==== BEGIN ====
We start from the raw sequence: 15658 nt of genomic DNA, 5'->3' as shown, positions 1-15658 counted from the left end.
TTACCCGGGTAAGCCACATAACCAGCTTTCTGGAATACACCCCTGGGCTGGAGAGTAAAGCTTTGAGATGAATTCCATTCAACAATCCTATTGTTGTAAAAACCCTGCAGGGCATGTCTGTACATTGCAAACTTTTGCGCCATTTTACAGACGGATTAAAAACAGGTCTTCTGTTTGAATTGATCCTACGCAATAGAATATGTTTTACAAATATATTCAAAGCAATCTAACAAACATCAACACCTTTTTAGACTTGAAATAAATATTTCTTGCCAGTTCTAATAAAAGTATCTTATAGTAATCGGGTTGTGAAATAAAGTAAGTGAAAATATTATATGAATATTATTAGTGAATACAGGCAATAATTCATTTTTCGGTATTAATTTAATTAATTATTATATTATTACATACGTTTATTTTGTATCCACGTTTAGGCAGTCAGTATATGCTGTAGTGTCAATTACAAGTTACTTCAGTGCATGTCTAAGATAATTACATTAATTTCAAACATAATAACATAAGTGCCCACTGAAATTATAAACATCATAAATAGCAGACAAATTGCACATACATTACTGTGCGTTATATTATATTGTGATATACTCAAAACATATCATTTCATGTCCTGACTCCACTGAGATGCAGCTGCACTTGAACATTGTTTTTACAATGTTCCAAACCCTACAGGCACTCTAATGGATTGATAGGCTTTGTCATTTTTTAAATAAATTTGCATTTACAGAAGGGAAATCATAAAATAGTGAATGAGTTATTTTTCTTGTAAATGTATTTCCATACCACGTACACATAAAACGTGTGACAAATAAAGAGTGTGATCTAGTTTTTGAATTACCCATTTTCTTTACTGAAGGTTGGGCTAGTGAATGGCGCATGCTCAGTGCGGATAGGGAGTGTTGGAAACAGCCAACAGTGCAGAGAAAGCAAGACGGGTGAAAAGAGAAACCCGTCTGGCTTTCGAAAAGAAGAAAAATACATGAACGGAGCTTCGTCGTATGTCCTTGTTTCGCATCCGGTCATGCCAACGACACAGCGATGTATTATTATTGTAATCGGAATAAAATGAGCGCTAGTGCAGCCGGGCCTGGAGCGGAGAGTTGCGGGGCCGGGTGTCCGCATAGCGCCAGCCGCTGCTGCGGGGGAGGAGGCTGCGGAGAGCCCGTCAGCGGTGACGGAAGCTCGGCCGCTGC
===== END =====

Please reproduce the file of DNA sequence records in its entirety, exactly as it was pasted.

We start from the raw sequence: 15658 nt of genomic DNA, 5'->3' as shown, positions 1-15658 counted from the left end.
TTACCCGGGTAAGCCACATAACCAGCTTTCTGGAATACACCCCTGGGCTGGAGAGTAAAGCTTTGAGATGAATTCCATTCAACAATCCTATTGTTGTAAAAACCCTGCAGGGCATGTCTGTACATTGCAAACTTTTGCGCCATTTTACAGACGGATTAAAAACAGGTCTTCTGTTTGAATTGATCCTACGCAATAGAATATGTTTTACAAATATATTCAAAGCAATCTAACAAACATCAACACCTTTTTAGACTTGAAATAAATATTTCTTGCCAGTTCTAATAAAAGTATCTTATAGTAATCGGGTTGTGAAATAAAGTAAGTGAAAATATTATATGAATATTATTAGTGAATACAGGCAATAATTCATTTTTCGGTATTAATTTAATTAATTATTATATTATTACATACGTTTATTTTGTATCCACGTTTAGGCAGTCAGTATATGCTGTAGTGTCAATTACAAGTTACTTCAGTGCATGTCTAAGATAATTACATTAATTTCAAACATAATAACATAAGTGCCCACTGAAATTATAAACATCATAAATAGCAGACAAATTGCACATACATTACTGTGCGTTATATTATATTGTGATATACTCAAAACATATCATTTCATGTCCTGACTCCACTGAGATGCAGCTGCACTTGAACATTGTTTTTACAATGTTCCAAACCCTACAGGCACTCTAATGGATTGATAGGCTTTGTCATTTTTTAAATAAATTTGCATTTACAGAAGGGAAATCATAAAATAGTGAATGAGTTATTTTTCTTGTAAATGTATTTCCATACCACGTACACATAAAACGTGTGACAAATAAAGAGTGTGATCTAGTTTTTGAATTACCCATTTTCTTTACTGAAGGTTGGGCTAGTGAATGGCGCATGCTCAGTGCGGATAGGGAGTGTTGGAAACAGCCAACAGTGCAGAGAAAGCAAGACGGGTGAAAAGAGAAACCCGTCTGGCTTTCGAAAAGAAGAAAAATACATGAACGGAGCTTCGTCGTATGTCCTTGTTTCGCATCCGGTCATGCCAACGACACAGCGATGTATTATTATTGTAATCGGAATAAAATGAGCGCTAGTGCAGCCGGGCCTGGAGCGGAGAGTTGCGGGGCCGGGTGTCCGCATAGCGCCAGCCGCTGCTGCGGGGGAGGAGGCTGCGGAGAGCCCGTCAGCGGTGACGGAAGCTCGGCCGCTGC